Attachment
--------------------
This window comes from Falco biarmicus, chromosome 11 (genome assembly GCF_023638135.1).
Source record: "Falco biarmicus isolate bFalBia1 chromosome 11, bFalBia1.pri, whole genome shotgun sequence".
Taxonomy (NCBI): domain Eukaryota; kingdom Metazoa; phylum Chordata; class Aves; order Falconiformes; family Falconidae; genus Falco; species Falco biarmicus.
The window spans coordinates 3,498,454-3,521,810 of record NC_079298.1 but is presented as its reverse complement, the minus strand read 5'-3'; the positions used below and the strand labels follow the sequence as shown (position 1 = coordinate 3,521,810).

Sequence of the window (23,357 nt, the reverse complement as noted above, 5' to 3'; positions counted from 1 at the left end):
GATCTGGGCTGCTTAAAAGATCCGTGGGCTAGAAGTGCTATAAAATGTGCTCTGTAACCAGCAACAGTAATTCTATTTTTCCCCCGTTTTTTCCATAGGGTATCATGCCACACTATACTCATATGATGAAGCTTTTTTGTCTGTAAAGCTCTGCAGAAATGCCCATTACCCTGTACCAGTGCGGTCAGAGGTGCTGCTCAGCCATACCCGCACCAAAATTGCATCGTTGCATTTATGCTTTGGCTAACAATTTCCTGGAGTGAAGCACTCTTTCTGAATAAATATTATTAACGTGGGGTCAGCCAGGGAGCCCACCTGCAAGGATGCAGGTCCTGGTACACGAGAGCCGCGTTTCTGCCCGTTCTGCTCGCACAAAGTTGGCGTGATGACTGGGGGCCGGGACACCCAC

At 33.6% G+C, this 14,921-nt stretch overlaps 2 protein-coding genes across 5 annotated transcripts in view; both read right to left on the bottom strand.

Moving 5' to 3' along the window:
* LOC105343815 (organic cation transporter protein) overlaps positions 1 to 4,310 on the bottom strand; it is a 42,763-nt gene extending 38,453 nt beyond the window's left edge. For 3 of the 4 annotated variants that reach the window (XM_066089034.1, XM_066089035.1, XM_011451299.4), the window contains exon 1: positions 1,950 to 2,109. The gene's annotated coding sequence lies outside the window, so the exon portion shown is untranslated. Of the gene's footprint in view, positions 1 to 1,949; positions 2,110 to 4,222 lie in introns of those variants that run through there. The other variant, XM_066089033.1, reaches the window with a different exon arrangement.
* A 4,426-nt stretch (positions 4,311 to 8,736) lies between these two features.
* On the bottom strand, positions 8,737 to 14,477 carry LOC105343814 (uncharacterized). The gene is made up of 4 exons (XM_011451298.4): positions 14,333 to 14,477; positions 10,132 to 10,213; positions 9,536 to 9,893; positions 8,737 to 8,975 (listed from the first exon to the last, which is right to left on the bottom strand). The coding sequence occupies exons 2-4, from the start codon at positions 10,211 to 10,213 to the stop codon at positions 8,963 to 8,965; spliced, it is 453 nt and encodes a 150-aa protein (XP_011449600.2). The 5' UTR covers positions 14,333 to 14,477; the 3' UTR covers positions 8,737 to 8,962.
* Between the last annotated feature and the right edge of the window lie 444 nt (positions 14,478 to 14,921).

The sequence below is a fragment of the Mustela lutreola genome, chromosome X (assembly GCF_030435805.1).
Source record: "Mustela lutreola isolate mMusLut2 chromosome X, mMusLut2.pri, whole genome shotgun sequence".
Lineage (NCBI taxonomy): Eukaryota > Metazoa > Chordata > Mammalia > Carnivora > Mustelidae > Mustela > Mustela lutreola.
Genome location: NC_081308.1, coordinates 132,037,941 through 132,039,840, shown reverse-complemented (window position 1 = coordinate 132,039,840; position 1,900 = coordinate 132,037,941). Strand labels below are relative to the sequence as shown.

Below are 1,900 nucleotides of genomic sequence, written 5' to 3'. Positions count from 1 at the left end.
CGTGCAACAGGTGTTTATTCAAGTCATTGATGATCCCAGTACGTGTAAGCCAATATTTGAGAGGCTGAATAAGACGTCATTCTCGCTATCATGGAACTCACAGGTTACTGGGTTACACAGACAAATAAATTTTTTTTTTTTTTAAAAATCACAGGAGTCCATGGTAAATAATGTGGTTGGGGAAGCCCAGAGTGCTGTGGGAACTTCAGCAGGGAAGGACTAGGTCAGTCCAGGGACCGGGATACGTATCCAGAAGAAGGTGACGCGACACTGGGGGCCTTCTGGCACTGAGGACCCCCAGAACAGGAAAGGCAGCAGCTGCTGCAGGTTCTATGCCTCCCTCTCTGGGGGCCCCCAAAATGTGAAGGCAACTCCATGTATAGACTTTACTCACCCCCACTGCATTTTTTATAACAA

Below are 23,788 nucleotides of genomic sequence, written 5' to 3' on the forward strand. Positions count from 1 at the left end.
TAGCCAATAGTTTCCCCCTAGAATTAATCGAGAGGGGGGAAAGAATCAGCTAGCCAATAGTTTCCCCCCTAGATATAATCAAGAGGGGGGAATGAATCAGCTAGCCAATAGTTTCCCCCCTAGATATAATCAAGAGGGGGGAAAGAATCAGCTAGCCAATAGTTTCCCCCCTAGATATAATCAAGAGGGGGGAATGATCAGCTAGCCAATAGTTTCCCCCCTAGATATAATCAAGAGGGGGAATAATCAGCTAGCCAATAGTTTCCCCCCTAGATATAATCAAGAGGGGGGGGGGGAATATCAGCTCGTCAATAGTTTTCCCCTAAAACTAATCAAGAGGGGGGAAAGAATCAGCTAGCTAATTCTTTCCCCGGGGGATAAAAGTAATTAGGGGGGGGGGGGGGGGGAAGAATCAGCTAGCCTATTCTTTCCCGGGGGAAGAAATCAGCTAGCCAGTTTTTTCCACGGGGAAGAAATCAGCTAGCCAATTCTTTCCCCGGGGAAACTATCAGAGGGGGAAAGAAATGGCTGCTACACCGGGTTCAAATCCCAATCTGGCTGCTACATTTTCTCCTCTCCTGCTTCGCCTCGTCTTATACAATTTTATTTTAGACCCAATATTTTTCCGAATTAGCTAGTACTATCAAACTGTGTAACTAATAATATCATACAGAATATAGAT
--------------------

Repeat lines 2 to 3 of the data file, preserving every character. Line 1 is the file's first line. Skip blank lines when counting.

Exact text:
Source record: "Falco biarmicus isolate bFalBia1 chromosome 11, bFalBia1.pri, whole genome shotgun sequence".
Taxonomy (NCBI): domain Eukaryota; kingdom Metazoa; phylum Chordata; class Aves; order Falconiformes; family Falconidae; genus Falco; species Falco biarmicus.